Today we released preliminary results of the Social Workplace Trust Study, a study that was co-sponsored between Human 1.0, The Great Place to Work Institute, The International Association of Business Communicators, and The Society for New Communications Research. We will post the recording of the webinar in which we previewed a sneak peek of the results tomorrow, and you can find a copy of the deck we used on Slideshare.
So why did we release a sneak peek of the findings?
We truly believe that there is so much in the data that the more we socialize it with people who have an interest in the topic the better the findings from the study will be. If you are interested in discussing the data with us, please contact me at francois [at] human1 [dot] com.
So what are some of the high level findings?
Finding # 1 – most respondents believe that the best way to learn about a company is through social media and that the accuracy of information about a company is higher in social media than on company websites.
The people who agreed with the statement “One of the best ways for a person to learn about a company is by using social media” outnumbered those that disagreed by a factor 1.5X. When we asked the same question from heavy users of social media, that factor became a whopping 15X, and when we asked the question to people outside of the marketing and communication functions, that factor became 2X.
The respondent who agreed to the statement “What I read about a company on social media is more accurate than what I read about the company on its own website” also outnumbered those that disagreed by a factor 1.5X. When we asked the heavy social media users, that factor became 5.5X, and without the communication and marketing functions, the factor became 2.4X.
Finding #2 – if you treat your employees as adults, instead of as children, you can expect a work environment with higher trust, higher loyalty, and higher employee self-esteem.
Treating an employee as an adult encompasses many cultural traits – including risk, trust, hierarchy, passion, and a set of human-centric belief systems. We used the answers to 5 questions from the survey as proxies for determining whether employees were treated as adults or children. The subsequent findings were amazing.
People that are treated as adults are 3.3X as likely to trust management, they are 2X more loyal to the company, they have 1.7X as much job satisfaction, they take pride in talking about their work with others that is 2X that of people treated as children, and 1.5X as many people who are treated as adults consider themselves having larger social networks than others. Now can you see the benefits that companies who treat their employees as adults must be gaining in terms of talent acquisition and retention, increased innovation and word of mouth?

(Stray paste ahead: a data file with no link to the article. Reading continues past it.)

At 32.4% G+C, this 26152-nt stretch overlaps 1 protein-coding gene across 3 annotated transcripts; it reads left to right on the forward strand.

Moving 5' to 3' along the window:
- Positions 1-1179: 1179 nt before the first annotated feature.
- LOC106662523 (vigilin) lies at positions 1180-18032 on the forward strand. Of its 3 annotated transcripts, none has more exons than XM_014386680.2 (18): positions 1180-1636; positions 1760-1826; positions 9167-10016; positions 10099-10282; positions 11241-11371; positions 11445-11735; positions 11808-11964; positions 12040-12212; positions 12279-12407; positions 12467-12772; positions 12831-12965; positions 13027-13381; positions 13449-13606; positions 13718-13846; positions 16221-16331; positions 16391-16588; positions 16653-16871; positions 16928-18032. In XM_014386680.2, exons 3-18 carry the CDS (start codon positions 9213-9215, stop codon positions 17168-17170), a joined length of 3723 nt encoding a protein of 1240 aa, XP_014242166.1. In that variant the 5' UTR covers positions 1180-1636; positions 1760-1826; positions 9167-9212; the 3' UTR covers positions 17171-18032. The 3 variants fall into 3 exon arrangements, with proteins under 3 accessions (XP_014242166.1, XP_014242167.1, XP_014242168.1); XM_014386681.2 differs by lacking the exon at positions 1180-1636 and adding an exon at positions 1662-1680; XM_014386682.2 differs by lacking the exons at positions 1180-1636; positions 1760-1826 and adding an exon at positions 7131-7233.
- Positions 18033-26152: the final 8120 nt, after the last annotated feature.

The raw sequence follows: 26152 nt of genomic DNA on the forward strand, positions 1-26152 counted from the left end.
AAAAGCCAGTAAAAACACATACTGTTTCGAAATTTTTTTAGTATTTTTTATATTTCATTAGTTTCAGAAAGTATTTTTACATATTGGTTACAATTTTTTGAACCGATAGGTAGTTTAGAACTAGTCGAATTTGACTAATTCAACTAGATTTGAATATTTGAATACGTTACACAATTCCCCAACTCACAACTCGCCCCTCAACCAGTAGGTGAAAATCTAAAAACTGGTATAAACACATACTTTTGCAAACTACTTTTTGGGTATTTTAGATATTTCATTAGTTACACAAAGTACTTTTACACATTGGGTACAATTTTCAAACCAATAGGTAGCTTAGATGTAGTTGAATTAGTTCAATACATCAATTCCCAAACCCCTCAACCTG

Not only are the benefits not incremental, they are totally non-linear. If you treat an employee as an adult, not only will they participate in conversations about their company in social media by a factor 3.3X compared to those treated as children, with 1.5X as many of them having larger than average social networks, they will buzz more to more people – and therein lays just one of the exponents.
We also found a clear link between treating employees as adults and passion. The factor there is between 2X and 12X – that means that people who are treated as adults are 2-12X as likely to be passionate at work. Now if you are familiar with some of John Hagel’s work on passion, he found that people who are passionate at work are 2X as likely to tackle tough problems and have social networks that are 2X as large as those that do not have passion at work. Again, can you see the benefits in terms of knowledge flow and innovation?
We have many other findings, including how management actually does live in a “bubble”, how there might be an employee engagement gap, how many companies still discourage the use of social media, and how they fail to use social media to humanize their brands.
Another key finding is how companies expose themselves to significant risks and liabilities by not providing training or “guard rails” on the proper use of social media to their employees.
Again, those results are preliminary. We are still conducting qualitative interviews and cross-tabulating survey results, but if you would like to get involved and make it better before we release the final findings, please be in touch.